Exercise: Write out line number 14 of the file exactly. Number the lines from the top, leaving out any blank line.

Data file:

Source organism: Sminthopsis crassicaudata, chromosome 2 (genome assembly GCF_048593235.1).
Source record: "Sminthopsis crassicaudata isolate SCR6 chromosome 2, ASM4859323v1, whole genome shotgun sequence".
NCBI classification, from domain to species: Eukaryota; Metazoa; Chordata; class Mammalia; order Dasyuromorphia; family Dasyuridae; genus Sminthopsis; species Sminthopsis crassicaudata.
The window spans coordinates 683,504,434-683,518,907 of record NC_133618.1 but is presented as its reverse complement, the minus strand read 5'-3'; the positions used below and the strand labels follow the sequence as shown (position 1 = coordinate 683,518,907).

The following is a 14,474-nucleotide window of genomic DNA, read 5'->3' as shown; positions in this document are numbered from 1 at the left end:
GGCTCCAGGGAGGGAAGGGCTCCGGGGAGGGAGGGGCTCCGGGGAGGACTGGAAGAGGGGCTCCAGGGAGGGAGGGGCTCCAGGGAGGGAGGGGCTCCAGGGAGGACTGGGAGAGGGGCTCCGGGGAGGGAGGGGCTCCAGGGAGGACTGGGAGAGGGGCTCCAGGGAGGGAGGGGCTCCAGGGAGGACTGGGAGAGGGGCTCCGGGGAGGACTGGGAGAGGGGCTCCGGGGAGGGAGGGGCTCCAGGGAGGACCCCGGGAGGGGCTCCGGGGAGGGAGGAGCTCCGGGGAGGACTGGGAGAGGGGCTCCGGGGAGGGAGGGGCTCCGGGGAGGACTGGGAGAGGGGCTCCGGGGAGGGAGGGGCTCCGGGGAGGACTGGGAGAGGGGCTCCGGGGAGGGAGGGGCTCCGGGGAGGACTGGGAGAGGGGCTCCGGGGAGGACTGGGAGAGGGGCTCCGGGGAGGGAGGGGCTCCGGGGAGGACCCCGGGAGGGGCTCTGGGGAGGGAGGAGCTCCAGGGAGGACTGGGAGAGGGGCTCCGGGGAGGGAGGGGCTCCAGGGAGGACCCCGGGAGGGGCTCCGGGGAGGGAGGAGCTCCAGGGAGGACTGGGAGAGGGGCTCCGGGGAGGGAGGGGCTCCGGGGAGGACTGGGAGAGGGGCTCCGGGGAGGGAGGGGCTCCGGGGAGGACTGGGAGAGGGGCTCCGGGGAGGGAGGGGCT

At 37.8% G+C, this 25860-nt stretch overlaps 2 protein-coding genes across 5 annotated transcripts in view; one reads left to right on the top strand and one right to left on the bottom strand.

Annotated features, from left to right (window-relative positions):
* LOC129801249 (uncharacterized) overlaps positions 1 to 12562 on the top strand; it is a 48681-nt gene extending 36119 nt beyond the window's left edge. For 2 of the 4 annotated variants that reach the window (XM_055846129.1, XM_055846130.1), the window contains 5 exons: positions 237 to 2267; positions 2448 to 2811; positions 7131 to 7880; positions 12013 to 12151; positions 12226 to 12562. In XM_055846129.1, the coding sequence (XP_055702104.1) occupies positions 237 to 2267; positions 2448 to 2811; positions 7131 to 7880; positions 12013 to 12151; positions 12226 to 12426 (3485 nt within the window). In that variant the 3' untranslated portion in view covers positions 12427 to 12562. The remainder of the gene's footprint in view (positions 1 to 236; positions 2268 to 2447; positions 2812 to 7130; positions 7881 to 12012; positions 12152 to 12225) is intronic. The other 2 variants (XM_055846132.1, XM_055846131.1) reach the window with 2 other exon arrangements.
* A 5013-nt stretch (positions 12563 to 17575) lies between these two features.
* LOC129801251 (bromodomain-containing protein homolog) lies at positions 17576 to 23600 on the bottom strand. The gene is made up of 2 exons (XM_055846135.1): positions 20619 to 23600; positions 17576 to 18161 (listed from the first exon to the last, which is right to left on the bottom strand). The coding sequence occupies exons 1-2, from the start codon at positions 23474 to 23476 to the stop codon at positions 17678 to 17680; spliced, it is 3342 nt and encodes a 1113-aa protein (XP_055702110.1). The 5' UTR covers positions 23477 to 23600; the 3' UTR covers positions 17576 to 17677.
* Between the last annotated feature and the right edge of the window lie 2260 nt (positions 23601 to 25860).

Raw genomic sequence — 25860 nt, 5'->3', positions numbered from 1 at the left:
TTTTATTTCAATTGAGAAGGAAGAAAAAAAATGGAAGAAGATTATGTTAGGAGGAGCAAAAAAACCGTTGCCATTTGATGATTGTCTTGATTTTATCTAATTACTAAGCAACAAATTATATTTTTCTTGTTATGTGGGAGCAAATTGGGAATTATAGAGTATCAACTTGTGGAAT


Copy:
TTTTATTTCAATTGAGAAGGAAGAAAAAAAATGGAAGAAGATTATGTTAGGAGGAGCAAAAAAACCGTTGCCATTTGATGATTGTCTTGATTTTATCTAATTACTAAGCAACAAATTATATTTTTCTTGTTATGTGGGAGCAAATTGGGAATTATAGAGTATCAACTTGTGGAAT